Welcome to Data Strategy Chats with Synthesized - a brand new blog series where we discuss the hottest topics in the world of DataOps with technology leaders and data practitioners from around the world.
In our first episode, Nicolai Baldin, Synthesized CEO and founder, welcomes NextWave CEO and Founder Dave Aston and founding partner Iain Ivey to share their thoughts on what’s driving the executive agenda in financial institutions in terms of data challenges and the role of the Chief Data Officer.
NB: I’m thrilled to welcome Dave and Iain to our new blog series. David, based in Amsterdam, is focused on large scale transformation and the application of the latest in technology and innovation, developing solutions that are specific to the financial sector, drawing on his more than 30 years of experience at top-tier financial firms, in Europe, the Middle East, U.S and Asia.
Iain, based in London, brings a wealth of experience and real world learnings from the financial sector as both a consultant and industry practitioner. Iain held various leadership roles in his previous organisation such as Head of Data Design, Head of Regulatory Compliance IT and Chief Risk Architect among others.
NB: It goes without saying, 2020 was a strange year - many aspects of the Finance sector including internal processes and external operations were affected and had to adjust to the new environment. Despite the pandemic, one trend, which we noticed at the beginning of the year with our partners, is clear - the Finance sector keeps investing in automating internal data operations and processes. David, Ian, as we start 2021, what do you believe are the top 3 data challenges on the executive agenda?
Overall it is a drive to use data more effectively in the running of the business. The immediate challenges we see in the market are:
NB: And why are these challenges immediate? What creates the urgency and the need to act now?
COVID related provisions, write-offs and their impact on returns to shareholders are forcing cost control, staff reductions and business restructuring to the top of the agenda. This is further exacerbated by losses in specific businesses as a result of fraud (e.g. Trade Finance). For traditional organisations, the cost base is just too high and there is a new wave of innovation and technology that can help reduce the cost base.
We’re seeing a massive rise in defaults and fraud in the loan book. 2020 has seen high levels of provisions and a massive increase in lending as a result of COVID (much of it rushed through at the behest of governments). Banks are expecting non repayments to reach 50% or more.
Banks see their competitors rapidly adopting new technologies; cloud computing, low-code, data analytics and RPA led tooling, all focused on driving automation and data optimisation to reduce costs. Those that do not adopt new tech quickly will be left behind and will continue to suffer high costs and loss of clientele due to poor and outdated customer experiences.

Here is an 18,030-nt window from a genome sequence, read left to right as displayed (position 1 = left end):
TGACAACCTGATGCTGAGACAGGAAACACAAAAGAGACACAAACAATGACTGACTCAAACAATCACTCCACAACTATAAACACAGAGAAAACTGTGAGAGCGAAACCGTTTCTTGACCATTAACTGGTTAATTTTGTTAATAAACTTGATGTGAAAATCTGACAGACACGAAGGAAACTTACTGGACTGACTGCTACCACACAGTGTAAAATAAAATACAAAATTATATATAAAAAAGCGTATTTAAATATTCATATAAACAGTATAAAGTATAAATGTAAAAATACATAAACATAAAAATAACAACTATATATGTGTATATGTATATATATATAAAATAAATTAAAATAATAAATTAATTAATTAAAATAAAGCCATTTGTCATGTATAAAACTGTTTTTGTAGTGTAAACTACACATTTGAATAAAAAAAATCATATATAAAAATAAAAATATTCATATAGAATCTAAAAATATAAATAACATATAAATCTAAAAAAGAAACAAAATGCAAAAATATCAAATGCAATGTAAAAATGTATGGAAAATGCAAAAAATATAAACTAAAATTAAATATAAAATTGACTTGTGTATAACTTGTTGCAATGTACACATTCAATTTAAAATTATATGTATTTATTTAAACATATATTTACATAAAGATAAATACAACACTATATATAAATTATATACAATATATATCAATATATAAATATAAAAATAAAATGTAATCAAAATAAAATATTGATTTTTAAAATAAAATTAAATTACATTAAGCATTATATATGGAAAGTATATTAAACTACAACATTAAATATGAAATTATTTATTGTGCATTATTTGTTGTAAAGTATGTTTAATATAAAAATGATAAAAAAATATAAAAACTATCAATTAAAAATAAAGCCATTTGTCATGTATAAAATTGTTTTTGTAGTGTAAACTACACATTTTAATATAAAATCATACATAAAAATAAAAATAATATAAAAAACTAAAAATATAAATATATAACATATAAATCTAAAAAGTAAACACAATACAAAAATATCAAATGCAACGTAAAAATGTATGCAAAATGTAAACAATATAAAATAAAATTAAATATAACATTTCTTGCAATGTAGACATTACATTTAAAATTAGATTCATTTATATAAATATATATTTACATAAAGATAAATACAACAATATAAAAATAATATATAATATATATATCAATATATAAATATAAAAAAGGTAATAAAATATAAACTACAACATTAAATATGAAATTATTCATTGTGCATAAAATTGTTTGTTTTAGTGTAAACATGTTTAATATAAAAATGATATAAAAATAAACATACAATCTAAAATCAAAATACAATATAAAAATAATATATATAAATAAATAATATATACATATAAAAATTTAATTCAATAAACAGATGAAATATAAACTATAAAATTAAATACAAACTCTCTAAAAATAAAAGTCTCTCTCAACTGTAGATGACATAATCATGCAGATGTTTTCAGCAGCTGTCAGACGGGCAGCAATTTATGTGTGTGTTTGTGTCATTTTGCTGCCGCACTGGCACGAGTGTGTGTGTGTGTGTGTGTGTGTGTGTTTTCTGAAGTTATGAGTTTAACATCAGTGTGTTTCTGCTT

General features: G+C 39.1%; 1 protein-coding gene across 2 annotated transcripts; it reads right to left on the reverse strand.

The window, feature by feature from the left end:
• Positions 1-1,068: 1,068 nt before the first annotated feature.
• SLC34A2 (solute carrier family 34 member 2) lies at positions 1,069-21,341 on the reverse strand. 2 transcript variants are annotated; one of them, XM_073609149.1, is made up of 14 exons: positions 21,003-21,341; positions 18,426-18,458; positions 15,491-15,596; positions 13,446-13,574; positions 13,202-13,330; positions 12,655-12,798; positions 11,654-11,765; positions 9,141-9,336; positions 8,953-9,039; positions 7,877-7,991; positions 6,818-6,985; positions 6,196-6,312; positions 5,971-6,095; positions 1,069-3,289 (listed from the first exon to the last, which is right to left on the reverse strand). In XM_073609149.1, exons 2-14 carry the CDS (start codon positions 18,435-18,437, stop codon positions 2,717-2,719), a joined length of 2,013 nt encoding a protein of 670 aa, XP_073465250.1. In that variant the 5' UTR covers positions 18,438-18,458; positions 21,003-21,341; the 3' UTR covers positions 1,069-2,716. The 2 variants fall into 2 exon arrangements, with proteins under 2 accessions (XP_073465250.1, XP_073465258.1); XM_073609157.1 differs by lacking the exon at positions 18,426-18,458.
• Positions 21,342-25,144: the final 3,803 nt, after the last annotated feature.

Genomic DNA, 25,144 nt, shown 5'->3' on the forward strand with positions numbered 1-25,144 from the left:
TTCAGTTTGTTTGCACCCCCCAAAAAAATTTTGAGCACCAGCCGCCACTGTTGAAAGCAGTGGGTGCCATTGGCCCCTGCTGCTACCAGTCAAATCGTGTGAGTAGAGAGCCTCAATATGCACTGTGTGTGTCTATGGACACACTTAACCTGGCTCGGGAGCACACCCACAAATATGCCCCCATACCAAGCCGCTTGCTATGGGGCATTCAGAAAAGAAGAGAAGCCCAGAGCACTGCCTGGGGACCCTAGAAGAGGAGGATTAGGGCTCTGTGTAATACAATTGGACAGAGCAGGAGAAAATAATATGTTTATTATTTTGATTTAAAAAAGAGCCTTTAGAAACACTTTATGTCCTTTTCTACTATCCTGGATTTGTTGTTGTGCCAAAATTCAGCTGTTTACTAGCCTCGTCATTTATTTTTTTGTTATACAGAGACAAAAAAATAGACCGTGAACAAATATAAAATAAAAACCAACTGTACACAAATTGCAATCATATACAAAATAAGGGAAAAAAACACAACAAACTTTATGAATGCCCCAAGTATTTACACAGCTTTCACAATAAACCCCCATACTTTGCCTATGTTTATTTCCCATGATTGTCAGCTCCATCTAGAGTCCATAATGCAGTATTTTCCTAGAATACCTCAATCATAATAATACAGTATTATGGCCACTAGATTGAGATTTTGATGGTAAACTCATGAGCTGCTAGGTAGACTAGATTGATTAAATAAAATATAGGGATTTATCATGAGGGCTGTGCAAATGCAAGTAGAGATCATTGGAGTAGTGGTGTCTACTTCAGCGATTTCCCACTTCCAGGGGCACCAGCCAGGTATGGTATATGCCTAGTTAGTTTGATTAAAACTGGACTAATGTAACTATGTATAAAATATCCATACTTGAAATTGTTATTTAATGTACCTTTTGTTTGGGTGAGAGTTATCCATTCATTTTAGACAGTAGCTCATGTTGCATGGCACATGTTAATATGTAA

Our belief is banks must focus on new technology now more than ever to create new business opportunities. By harnessing new technology they can achieve the intelligence critical to better understanding customer behaviours buried in their mountains of data.
NB: We’ve discussed that leveraging technology to automate internal data processes is one of the focus areas of a chief data officer. Since the first chief data officer was appointed by Capital One in 2002, the CDO role itself has evolved and risen to prominence. In your view, why is the CDO role important and what an FS organisation expects of its CDO now vs previous years?
The CDO was originally seen as a custodian of internal data standards and the role was really created as a response to regulatory requirements. It started as a cost centre type role that focused on data quality to drive usability of data within the organisation.
The CDO role is evolving to be a custodian of data products to create value and provide better protection and risk management for the organisation.
The new data products can deliver value in a number of ways:
NB: You have both added substantial value to the Finance sector during your career at HSBC, NatWest, ABN AMRO, Merrill Lynch and other FS organisations. When the UK is no longer in the EU, and in view of the pressing data challenges on the executive agenda, the Q1 is absolutely crucial to set the right priorities for the business. What are your top 3 practical recommendations to financial institutions?
The key focus is on being ‘practical’ – not just blue sky thinking.
Digital disruption and innovation have been accelerated by COVID and this will continue across 2021. Those who leverage new technologies quickly and lead their adoption by specific use cases will see the most benefits. Those who lag behind and wait too long, risk being left ‘far’ behind, and this will happen very quickly.
Find out more about this by downloading our white paper on enabling best data practices with AI-powered data assets.